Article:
AT&T and Verizon fight plan to make 911 callers easier to find


Photo: Flickr/BenSpark
Photo: Flickr/BenSpark

Each second wasted during a 911 call could be the difference between life and death, making precise location data crucial to the whole lifesaving process, but according to the top U.S. cellphone carriers, getting that exact location to responders is just a little too expensive on 911 calls from a smartphone.

AT&T, Verizon, and Sprint are fighting back on an FCC proposal that aims to save lives by making it easier to locate 911 callers. The government proposal calls on carriers to upgrade their networks so that tracking callers indoor is easier, but AT&T says the project would be a waste of scarce resources.

FCC rules last updated in 2012 mandate that carrier provide a 911 callers latitude and longitude within 164 to 984 feet, but that only pertains to calls made outdoors. Indoor calls pose unique obstacles for carriers, and even though GPS tracking has improved a lot recently, getting a proper reading indoors can still be difficult.

Rather than sending paramedics to the wrong floor, the FCC wants 67% of indoor calls to be accurate within 164 feet on the horizontal location, and within 10 feet on the vertical location, in the next few years. By 2019 they want that location data to be accurate on 80% of cases.

Activists claim the carriers are trying to thwart the proposal because they just want to fork over the cash it would take to make the improvements, but AT&T and Verizon insist the tech needed to provide data that accurate doesn’t exist yet.

AT&T has said the FCC’s proposed timeline in unrealistic, and that forcing providers to improve their systems will “waste scarce resources (i.e., time, talent, and money).” Besides, they’re already starting to let user text 911. As long your emergency doesn’t involve plunging your hand into a garbage disposal, AT&T and Verizon will get the paramedics to your house, eventually.

  • slade52

    Perhaps the caller could y’know, *tell* the responder where they are?

    • Nathan

      These sorts of things are more for hang ups or when calls are otherwise disconnected and the 911 dispatcher can’t reach the caller upon callback. Landlines provide exact information to dispatchers and cellphones really are of no help if the information is within 1000 feet.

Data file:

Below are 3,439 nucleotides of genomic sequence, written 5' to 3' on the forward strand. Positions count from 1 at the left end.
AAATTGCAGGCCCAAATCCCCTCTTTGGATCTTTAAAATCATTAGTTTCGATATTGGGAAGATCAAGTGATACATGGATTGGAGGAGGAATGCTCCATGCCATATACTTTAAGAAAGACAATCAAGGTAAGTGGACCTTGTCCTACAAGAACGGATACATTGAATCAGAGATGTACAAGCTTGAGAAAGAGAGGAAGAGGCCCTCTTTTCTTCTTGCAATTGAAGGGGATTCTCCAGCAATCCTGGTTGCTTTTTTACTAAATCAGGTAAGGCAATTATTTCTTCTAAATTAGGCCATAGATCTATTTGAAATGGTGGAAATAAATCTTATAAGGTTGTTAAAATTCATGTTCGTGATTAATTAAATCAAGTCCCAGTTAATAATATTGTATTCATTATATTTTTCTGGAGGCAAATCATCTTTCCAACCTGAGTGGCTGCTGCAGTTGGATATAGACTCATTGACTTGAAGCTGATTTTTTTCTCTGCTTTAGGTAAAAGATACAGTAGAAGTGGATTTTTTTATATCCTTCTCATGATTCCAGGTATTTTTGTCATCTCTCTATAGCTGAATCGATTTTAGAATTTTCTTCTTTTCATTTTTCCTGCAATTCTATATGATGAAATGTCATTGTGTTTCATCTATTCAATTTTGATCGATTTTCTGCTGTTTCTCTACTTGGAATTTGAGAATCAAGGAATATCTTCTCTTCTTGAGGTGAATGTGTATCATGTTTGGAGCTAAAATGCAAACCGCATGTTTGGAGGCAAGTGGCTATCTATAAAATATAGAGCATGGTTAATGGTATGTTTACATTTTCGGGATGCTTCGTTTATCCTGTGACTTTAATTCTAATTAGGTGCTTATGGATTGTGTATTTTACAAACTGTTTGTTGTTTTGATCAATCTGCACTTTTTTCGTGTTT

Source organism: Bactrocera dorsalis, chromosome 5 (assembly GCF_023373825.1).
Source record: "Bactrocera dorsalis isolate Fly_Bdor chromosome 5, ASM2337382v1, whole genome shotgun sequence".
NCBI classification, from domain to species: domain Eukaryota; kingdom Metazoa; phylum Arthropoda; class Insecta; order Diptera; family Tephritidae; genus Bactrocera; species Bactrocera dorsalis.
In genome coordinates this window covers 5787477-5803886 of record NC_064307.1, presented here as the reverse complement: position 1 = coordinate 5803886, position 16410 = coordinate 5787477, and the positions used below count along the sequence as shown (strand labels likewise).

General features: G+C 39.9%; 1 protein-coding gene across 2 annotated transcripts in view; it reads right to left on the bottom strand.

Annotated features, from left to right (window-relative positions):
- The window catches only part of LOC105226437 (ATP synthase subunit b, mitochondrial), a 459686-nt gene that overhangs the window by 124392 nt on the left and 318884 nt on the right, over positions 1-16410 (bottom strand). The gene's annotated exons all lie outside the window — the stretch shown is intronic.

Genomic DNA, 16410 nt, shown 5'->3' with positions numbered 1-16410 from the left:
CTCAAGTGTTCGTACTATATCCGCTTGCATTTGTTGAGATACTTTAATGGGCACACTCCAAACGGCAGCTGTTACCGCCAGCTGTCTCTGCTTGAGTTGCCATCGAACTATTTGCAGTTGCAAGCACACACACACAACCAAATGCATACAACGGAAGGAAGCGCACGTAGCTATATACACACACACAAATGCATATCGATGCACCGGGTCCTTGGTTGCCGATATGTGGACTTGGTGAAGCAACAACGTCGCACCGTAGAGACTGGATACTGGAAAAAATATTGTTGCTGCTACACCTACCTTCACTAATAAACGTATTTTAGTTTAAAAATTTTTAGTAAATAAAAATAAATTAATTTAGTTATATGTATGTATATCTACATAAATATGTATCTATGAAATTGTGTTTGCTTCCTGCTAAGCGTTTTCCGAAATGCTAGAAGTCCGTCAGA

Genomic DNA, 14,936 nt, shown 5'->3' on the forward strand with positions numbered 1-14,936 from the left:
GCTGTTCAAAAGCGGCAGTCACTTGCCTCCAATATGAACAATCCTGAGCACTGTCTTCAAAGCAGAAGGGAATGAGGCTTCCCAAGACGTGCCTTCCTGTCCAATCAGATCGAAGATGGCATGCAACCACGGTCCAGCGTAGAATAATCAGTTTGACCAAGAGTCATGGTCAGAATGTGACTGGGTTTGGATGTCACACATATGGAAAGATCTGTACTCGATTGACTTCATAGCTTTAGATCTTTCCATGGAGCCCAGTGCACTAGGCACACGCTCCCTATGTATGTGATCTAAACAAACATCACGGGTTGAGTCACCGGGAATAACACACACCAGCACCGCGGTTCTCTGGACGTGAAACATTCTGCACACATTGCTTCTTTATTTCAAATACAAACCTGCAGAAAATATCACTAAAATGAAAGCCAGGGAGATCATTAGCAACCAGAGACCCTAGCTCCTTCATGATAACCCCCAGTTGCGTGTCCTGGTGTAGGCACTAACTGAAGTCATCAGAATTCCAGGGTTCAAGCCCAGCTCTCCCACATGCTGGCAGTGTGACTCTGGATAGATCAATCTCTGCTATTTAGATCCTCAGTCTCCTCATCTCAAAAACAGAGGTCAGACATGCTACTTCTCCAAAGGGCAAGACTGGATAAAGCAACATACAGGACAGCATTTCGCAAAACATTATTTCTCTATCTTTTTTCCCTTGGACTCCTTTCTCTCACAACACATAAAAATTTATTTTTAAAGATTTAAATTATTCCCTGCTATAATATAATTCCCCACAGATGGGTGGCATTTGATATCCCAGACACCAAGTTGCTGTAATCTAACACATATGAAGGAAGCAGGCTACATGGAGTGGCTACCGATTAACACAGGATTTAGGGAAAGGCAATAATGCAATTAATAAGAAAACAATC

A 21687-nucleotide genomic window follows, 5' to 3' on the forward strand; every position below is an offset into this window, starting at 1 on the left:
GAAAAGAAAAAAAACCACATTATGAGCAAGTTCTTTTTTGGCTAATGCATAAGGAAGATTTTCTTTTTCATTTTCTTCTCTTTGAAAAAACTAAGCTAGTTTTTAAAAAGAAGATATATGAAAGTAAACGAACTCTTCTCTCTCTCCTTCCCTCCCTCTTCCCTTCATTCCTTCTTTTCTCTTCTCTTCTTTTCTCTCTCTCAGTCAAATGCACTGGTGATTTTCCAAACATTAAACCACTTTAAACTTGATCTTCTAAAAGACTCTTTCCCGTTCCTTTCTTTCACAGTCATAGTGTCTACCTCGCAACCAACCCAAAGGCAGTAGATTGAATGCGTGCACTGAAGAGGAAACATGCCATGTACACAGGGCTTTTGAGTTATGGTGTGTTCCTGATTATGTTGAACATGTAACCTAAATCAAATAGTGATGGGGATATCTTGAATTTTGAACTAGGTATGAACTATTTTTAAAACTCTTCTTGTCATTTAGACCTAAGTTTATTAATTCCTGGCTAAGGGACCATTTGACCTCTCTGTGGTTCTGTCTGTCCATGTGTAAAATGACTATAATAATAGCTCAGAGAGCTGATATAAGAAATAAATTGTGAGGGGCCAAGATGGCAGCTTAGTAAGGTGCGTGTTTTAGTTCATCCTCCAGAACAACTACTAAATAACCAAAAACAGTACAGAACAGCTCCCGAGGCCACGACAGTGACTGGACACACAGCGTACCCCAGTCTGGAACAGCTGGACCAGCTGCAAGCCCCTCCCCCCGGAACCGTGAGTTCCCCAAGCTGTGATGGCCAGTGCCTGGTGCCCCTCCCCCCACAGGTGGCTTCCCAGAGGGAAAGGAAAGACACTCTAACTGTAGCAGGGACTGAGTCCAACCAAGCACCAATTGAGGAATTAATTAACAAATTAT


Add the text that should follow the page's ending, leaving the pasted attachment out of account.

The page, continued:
• slade52

        A good point sir

      • D R

        SOME landlines provide exact information. If you are in an office building as part of a large company, they generally have an internal phone system which 911 doesn’t have an map for to indicate where you are [as in, you take your phone with you when you move to a new cubicle/office and plug in and your phone works with the same number. 911 will have NO clue where you are in that office building].

    • Andrew

      That isn’t always possible.

    • josephsinger

      And I suppose you would never think that someone who managed to call 911 was unable to *tell* the 911 center.

  • Uncontested

    Typical corporate behavior, the fact that the Government even needs to demand these things is pathetic. But of course corporations have devolved to such a base thing that the only phrase they understand is: In the name of profit! Screw the people who we provide our service/product too!

  • Grunt_at_the_Point

    Why the squawking by the telecoms? They will just pass the cost down to the subscriber.

  • tornacious

    One step closer to Big Brother…

    • josephsinger

      Next time you are in distress and unable to talk to the 911 center you will sing a different tune. Better stock up on more aluminum foil.